English for law at the University of Malaya

| December 4, 2013
English for law at the University of Malaya

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Stefanie Pillai and Angela Satomi Kajita
University of Malaya

Stefanie Pillai is an associate professor at the Faculty of Languages and Linguistics, University of Malaya (UM). She started her teaching career at UM teaching English for Law. Her main areas of research are the pronunciation of Malaysian English and the documentation of Malaccan Portuguese Creole.

Angela Kajita is a visiting language teacher of Portuguese at the Faculty of Languages and Linguistics, University of Malaya. She also teaches English for Law. Her areas of interest include language documentation, historical linguistics and the phonology of Portuguese.

A common complaint among Malaysian employers is the lack of English proficiencyand communication skills among graduates (Pillai et al., 2012). The same finding was also reported by the Malaysian Bar Council based on a survey of a group of law graduates, chambering pupils and newly appointed lawyers (Cheng, 2012; Devaraj, 2012). For graduates intending to enter the legal fraternity whether as a lawyer or in other law-related capacities, English language proficiency is paramount given this fraternity largely operates in English, despite requirements to use the Malay language for court-related matters (Powell & Hashim, 2011). With the passing of the Legal Profession (Amendment) Bill 2012 (Anis, 2012), local graduates will find themselves having to compete with non-Malaysian lawyers, and thus, they need to ensure that they are equipped with the relevant skills, which include being competent in English, to face such competition.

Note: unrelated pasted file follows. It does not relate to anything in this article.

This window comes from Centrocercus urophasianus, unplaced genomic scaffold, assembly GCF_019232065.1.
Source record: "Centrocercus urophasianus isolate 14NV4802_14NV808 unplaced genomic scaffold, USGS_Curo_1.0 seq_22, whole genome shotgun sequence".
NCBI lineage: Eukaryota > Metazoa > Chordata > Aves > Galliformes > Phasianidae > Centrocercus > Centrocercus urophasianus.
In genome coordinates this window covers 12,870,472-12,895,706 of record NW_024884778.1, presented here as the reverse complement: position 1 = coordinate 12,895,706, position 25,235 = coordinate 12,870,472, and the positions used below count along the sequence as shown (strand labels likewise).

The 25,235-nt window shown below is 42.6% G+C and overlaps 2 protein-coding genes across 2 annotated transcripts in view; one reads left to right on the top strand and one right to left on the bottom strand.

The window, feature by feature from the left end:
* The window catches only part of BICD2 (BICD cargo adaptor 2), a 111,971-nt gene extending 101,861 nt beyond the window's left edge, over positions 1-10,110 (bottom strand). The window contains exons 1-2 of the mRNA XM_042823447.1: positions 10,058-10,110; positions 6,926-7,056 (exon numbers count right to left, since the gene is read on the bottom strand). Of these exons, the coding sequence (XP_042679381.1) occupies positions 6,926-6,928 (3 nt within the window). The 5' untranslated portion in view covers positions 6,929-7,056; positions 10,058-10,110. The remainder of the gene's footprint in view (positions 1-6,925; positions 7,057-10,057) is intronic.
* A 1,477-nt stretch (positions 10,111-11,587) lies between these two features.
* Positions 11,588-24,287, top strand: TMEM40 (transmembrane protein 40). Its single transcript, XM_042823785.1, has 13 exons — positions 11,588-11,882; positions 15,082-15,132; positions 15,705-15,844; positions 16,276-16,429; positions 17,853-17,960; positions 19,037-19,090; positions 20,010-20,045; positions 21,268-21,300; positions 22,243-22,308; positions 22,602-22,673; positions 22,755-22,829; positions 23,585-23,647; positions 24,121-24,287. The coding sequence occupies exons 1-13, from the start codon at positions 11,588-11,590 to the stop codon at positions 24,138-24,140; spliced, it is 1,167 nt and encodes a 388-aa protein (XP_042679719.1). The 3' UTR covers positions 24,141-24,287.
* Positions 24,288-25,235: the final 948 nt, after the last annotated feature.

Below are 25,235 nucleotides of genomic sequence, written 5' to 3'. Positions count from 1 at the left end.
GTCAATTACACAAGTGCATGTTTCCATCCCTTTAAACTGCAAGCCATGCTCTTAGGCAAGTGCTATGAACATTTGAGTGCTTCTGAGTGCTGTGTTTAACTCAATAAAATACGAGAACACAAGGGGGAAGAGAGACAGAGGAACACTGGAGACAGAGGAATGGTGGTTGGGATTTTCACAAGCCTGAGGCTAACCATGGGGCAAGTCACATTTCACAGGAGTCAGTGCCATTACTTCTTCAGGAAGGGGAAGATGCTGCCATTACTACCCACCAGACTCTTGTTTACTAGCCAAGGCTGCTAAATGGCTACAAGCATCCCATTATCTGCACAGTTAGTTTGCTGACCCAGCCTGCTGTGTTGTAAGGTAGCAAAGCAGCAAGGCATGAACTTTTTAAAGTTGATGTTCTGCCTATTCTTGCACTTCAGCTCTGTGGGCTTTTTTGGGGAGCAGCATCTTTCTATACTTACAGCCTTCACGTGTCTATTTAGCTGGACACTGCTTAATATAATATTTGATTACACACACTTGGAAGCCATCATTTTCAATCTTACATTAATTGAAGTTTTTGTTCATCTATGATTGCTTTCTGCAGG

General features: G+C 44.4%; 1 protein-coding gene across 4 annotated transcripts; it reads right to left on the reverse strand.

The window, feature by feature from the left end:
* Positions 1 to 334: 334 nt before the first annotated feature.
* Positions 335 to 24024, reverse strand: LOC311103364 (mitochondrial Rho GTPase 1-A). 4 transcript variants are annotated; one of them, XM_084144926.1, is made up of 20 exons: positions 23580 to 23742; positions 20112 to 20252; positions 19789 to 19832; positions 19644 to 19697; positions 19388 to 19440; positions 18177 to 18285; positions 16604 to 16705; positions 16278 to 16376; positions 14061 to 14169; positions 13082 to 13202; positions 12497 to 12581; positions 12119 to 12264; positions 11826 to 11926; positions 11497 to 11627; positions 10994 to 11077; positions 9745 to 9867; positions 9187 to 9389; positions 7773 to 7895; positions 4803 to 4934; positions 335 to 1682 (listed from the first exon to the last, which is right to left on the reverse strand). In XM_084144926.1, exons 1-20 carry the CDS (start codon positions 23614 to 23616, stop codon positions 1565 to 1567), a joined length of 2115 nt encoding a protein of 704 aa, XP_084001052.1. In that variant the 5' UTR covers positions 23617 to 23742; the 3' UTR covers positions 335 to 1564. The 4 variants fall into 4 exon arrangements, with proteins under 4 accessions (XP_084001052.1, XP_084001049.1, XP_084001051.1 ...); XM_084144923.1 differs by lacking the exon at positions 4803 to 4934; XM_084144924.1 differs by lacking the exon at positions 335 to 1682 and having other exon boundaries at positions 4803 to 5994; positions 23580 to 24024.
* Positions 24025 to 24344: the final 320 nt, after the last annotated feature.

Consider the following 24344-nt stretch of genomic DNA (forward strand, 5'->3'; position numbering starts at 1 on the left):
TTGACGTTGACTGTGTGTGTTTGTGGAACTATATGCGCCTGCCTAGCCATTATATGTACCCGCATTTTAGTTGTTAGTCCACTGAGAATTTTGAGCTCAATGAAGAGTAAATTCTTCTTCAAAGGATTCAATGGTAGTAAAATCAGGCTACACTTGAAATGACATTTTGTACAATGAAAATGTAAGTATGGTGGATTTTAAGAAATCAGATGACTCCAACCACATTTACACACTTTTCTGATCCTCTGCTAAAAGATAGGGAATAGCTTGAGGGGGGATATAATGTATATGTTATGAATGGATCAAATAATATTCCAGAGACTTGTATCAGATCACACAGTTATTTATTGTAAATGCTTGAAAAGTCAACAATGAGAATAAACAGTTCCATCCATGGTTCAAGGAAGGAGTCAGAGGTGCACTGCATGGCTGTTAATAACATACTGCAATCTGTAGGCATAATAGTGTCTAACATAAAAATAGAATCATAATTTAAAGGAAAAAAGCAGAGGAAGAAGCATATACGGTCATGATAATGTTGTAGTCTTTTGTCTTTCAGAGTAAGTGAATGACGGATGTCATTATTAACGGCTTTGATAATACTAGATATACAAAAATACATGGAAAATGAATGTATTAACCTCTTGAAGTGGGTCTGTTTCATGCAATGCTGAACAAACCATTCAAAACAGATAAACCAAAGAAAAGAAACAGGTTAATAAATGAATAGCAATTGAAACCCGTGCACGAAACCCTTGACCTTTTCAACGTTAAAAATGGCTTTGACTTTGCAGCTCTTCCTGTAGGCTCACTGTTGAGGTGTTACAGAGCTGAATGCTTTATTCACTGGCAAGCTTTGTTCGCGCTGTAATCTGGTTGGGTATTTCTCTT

In a bid to address the lack of English proficiency and communication skills among law graduates, and also to ensure that graduates are equipped with relevant employability skills, public universities in Malaysia incorporate compulsory English language courses in many of their undergraduate courses (Pillai et al., 2012). These courses comprise general English language proficiency and subject- or content-specific English language courses depending on the level of proficiency of the students and the degree programmes they are undertaking. One such subject-specific course is the English for Law course offered to law students at the University of Malaya.

[private] Pages 406-412

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Category: Curriculum Contexts, Volume 15 Issue 4